NHL, NHLPA fail to reach deal
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Posted: 6 minutes ago
The hammer finally came down on the 2004-05 NHL season Wednesday.
Despite a gap of just $6.5 million separating the the final offers of the NHL and the NHLPA, the two sides couldn't bridge that small gap in time to save the season, as league comissioner Gary Bettman made the announcement at a news conference in New York.
"When I stood before you in September, I said NHL teams would not play again until our economic problems had been solved," Bettman said. "As I stand before you today, it is my sad duty to announce that because that solution has not yet been attained, it no longer is practical to conduct even an abbreviated season. Accordingly, I have no choice but to announce the formal cancellation of play for 2004-05."
The NHL would became the first major professional league in North America to lose an entire season because of a labor dispute. The Stanley Cup has been awarded every year since 1919, when a flu epidemic canceled the finals.
The two sides in the labor dispute couldn't agree on a new collective bargaining agreement, with the main sticking point being the salary cap demand made by the NHL. On Tuesday, the NHLPA backed off its insistance that a cap not be part of the new deal. Negotiations throughout the day produced final cap figures of $42.5 million from the league and $49 million from the union.
Bettman had set a deadline of 11 a.m. ET on Wednesday for the NHLPA to accept the league's final offer, but that hour came and went without a deal being made. He had already scheduled a press conference for 1 p.m. ET to announce the cancellation of the season.
Bettman's threatened cancellation of the season shifted the pressure to the players, some of whom stated Tuesday they were surprised that the union accepted a salary cap this late in the game.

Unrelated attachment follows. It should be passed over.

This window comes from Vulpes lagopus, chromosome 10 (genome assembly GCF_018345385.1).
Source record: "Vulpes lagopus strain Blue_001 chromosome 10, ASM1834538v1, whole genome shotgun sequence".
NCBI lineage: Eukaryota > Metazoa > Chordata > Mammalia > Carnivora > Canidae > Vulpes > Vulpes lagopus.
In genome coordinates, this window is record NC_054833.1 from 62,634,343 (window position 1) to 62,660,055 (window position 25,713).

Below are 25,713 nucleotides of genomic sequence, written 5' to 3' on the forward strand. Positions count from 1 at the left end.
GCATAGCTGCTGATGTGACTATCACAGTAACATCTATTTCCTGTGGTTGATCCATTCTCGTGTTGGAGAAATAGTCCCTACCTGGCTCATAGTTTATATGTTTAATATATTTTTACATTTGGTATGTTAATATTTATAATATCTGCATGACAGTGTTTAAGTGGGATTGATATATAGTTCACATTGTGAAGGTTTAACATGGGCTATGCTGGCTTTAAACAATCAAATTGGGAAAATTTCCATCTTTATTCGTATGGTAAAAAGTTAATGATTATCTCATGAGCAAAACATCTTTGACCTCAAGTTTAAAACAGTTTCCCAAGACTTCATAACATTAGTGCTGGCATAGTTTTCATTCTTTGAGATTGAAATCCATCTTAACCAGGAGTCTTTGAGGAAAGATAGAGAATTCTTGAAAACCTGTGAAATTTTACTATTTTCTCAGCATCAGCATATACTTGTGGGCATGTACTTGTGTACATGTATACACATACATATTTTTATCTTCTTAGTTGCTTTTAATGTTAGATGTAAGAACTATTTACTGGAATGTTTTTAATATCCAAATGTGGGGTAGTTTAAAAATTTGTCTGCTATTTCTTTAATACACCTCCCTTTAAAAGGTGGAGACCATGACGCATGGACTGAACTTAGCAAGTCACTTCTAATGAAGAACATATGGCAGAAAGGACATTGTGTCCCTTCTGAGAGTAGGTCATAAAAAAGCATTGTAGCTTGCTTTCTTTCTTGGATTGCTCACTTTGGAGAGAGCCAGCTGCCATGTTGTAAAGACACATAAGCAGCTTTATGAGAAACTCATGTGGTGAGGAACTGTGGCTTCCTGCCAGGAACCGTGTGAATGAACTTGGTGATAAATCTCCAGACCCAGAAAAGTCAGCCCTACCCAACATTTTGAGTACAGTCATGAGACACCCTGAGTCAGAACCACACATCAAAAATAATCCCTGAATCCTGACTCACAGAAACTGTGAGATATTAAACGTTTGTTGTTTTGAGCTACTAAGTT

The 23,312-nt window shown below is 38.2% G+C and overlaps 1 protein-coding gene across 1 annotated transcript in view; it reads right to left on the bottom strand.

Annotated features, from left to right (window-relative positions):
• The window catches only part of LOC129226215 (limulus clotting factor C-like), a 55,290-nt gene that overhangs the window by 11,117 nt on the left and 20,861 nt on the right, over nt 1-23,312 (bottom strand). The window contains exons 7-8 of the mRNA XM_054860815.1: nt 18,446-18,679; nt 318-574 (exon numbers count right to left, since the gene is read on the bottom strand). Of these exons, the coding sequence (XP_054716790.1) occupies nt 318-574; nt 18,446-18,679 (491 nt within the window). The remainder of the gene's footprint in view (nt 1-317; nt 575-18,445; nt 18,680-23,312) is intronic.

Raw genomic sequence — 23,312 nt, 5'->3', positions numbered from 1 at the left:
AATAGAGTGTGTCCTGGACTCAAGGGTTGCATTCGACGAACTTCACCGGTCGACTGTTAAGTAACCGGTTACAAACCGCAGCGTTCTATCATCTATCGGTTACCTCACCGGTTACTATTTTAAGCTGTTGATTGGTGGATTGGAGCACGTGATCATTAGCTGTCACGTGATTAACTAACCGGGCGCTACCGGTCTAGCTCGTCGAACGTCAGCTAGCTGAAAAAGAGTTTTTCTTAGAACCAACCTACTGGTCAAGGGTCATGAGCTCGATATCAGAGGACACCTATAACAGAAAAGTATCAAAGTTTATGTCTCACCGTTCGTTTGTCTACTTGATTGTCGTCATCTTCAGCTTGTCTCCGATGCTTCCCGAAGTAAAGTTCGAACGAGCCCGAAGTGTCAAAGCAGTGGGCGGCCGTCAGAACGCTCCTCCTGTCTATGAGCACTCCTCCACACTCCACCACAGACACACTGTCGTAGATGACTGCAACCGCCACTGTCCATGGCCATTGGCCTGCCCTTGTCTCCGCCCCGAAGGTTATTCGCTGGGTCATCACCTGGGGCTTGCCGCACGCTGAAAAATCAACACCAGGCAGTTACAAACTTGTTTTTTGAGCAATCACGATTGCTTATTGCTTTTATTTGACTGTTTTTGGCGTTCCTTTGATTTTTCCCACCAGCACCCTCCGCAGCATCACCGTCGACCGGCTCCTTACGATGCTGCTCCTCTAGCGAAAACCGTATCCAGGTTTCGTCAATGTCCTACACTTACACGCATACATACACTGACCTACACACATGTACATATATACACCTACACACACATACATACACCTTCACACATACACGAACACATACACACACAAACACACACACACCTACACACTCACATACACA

"We probably could've gotten this thing done in the summertime," Chicago forward Matthew Barnaby said. "I'm just a little disappointed that it went this far to play poker and to have someone call your bluff."
NHL chief legal officer Bill Daly met one-on-one with players' association senior director Ted Saskin in Niagara Falls, N.Y., on Monday and presented an offer that removed the owners' desired link between league revenues and player costs.
The union refused to agree to that kind of tie-in because it doesn't trust what the league claims as its revenue total. Once the NHL dropped that requirement, the players came off their refusal of a salary cap.
The NHL's proposal on Monday was for a hard cap at $40 million with a 50 percent tax penalty for teams that spend between $34 million and $40 million.
Bettman said the sides needed to start putting a deal on paper by last weekend if the NHL was going to hold a 28-game, intra-conference schedule and a full 16-team playoff.
Bettman said teams needed to have cost certainty to survive and the only way he could guarantee that was with a salary cap that linked league revenues to player costs. Now that position has changed for the first time since the NHL started gearing up for the lockout in 1998.
The league has said teams lost $273 million in 2002-03 and $224 million last season, and an economic study commissioned by the NHL found that players get 75 percent of league revenues. The union has challenged those figures.
The Associated Press contributed to this report.